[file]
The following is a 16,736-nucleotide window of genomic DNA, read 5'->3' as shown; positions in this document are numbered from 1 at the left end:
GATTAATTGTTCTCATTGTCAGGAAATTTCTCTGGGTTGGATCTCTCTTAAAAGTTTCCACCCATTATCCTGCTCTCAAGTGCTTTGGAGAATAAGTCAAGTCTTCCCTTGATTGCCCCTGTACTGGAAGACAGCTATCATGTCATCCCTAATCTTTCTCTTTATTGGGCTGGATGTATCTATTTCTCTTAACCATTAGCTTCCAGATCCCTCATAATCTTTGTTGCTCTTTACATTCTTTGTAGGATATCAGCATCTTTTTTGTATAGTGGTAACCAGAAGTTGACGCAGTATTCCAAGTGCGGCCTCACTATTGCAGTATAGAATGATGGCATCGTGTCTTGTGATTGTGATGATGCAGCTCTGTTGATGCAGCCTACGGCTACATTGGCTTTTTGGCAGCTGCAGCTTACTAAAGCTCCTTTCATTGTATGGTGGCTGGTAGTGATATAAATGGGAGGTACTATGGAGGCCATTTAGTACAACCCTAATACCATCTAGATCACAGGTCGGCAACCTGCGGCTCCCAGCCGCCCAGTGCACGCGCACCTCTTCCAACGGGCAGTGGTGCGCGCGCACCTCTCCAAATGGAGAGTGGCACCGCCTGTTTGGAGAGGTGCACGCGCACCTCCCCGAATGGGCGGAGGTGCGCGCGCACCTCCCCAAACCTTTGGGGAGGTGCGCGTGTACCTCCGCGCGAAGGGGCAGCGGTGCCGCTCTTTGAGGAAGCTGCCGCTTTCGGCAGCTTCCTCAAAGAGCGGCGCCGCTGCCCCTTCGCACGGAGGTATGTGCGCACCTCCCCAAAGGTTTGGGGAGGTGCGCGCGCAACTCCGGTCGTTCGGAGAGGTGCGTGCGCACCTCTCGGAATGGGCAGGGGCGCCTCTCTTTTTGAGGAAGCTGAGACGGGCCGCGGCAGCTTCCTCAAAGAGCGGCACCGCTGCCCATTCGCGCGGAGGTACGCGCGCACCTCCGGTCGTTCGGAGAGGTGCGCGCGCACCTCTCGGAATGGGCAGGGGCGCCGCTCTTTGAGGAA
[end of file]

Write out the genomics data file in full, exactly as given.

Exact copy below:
The following is a 16,736-nucleotide window of genomic DNA, read 5'->3' as shown; positions in this document are numbered from 1 at the left end:
GATTAATTGTTCTCATTGTCAGGAAATTTCTCTGGGTTGGATCTCTCTTAAAAGTTTCCACCCATTATCCTGCTCTCAAGTGCTTTGGAGAATAAGTCAAGTCTTCCCTTGATTGCCCCTGTACTGGAAGACAGCTATCATGTCATCCCTAATCTTTCTCTTTATTGGGCTGGATGTATCTATTTCTCTTAACCATTAGCTTCCAGATCCCTCATAATCTTTGTTGCTCTTTACATTCTTTGTAGGATATCAGCATCTTTTTTGTATAGTGGTAACCAGAAGTTGACGCAGTATTCCAAGTGCGGCCTCACTATTGCAGTATAGAATGATGGCATCGTGTCTTGTGATTGTGATGATGCAGCTCTGTTGATGCAGCCTACGGCTACATTGGCTTTTTGGCAGCTGCAGCTTACTAAAGCTCCTTTCATTGTATGGTGGCTGGTAGTGATATAAATGGGAGGTACTATGGAGGCCATTTAGTACAACCCTAATACCATCTAGATCACAGGTCGGCAACCTGCGGCTCCCAGCCGCCCAGTGCACGCGCACCTCTTCCAACGGGCAGTGGTGCGCGCGCACCTCTCCAAATGGAGAGTGGCACCGCCTGTTTGGAGAGGTGCACGCGCACCTCCCCGAATGGGCGGAGGTGCGCGCGCACCTCCCCAAACCTTTGGGGAGGTGCGCGTGTACCTCCGCGCGAAGGGGCAGCGGTGCCGCTCTTTGAGGAAGCTGCCGCTTTCGGCAGCTTCCTCAAAGAGCGGCGCCGCTGCCCCTTCGCACGGAGGTATGTGCGCACCTCCCCAAAGGTTTGGGGAGGTGCGCGCGCAACTCCGGTCGTTCGGAGAGGTGCGTGCGCACCTCTCGGAATGGGCAGGGGCGCCTCTCTTTTTGAGGAAGCTGAGACGGGCCGCGGCAGCTTCCTCAAAGAGCGGCACCGCTGCCCATTCGCGCGGAGGTACGCGCGCACCTCCGGTCGTTCGGAGAGGTGCGCGCGCACCTCTCGGAATGGGCAGGGGCGCCGCTCTTTGAGGAA